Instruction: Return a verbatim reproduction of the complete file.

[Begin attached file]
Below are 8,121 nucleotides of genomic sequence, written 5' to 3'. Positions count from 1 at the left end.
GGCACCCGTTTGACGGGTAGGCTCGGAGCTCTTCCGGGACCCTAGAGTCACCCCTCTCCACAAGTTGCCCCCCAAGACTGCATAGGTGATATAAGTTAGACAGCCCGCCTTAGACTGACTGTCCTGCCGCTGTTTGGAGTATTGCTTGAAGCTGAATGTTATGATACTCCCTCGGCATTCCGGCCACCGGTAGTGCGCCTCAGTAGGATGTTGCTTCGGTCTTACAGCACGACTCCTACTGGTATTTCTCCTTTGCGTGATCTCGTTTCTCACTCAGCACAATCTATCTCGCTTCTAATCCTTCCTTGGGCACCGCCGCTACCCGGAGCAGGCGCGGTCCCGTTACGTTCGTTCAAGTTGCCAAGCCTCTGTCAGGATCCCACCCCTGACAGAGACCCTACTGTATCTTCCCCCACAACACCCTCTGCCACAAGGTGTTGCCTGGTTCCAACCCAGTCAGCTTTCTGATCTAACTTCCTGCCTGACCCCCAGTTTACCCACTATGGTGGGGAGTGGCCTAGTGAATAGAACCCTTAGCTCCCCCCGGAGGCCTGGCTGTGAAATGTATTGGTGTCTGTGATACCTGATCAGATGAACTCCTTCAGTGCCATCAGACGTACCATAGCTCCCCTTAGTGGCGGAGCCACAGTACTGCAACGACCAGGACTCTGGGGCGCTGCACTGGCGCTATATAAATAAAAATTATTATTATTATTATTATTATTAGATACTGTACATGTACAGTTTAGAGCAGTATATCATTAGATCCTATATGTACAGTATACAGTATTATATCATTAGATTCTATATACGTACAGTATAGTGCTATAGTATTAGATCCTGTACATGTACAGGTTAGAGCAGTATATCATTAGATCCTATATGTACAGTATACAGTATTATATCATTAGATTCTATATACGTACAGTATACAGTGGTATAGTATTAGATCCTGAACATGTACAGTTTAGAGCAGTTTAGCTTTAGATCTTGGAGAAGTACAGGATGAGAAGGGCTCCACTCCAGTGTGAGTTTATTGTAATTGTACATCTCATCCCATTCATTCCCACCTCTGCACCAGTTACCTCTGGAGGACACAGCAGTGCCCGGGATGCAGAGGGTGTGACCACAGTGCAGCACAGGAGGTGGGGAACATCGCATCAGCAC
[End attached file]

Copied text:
Below are 8,121 nucleotides of genomic sequence, written 5' to 3'. Positions count from 1 at the left end.
GGCACCCGTTTGACGGGTAGGCTCGGAGCTCTTCCGGGACCCTAGAGTCACCCCTCTCCACAAGTTGCCCCCCAAGACTGCATAGGTGATATAAGTTAGACAGCCCGCCTTAGACTGACTGTCCTGCCGCTGTTTGGAGTATTGCTTGAAGCTGAATGTTATGATACTCCCTCGGCATTCCGGCCACCGGTAGTGCGCCTCAGTAGGATGTTGCTTCGGTCTTACAGCACGACTCCTACTGGTATTTCTCCTTTGCGTGATCTCGTTTCTCACTCAGCACAATCTATCTCGCTTCTAATCCTTCCTTGGGCACCGCCGCTACCCGGAGCAGGCGCGGTCCCGTTACGTTCGTTCAAGTTGCCAAGCCTCTGTCAGGATCCCACCCCTGACAGAGACCCTACTGTATCTTCCCCCACAACACCCTCTGCCACAAGGTGTTGCCTGGTTCCAACCCAGTCAGCTTTCTGATCTAACTTCCTGCCTGACCCCCAGTTTACCCACTATGGTGGGGAGTGGCCTAGTGAATAGAACCCTTAGCTCCCCCCGGAGGCCTGGCTGTGAAATGTATTGGTGTCTGTGATACCTGATCAGATGAACTCCTTCAGTGCCATCAGACGTACCATAGCTCCCCTTAGTGGCGGAGCCACAGTACTGCAACGACCAGGACTCTGGGGCGCTGCACTGGCGCTATATAAATAAAAATTATTATTATTATTATTATTATTAGATACTGTACATGTACAGTTTAGAGCAGTATATCATTAGATCCTATATGTACAGTATACAGTATTATATCATTAGATTCTATATACGTACAGTATAGTGCTATAGTATTAGATCCTGTACATGTACAGGTTAGAGCAGTATATCATTAGATCCTATATGTACAGTATACAGTATTATATCATTAGATTCTATATACGTACAGTATACAGTGGTATAGTATTAGATCCTGAACATGTACAGTTTAGAGCAGTTTAGCTTTAGATCTTGGAGAAGTACAGGATGAGAAGGGCTCCACTCCAGTGTGAGTTTATTGTAATTGTACATCTCATCCCATTCATTCCCACCTCTGCACCAGTTACCTCTGGAGGACACAGCAGTGCCCGGGATGCAGAGGGTGTGACCACAGTGCAGCACAGGAGGTGGGGAACATCGCATCAGCAC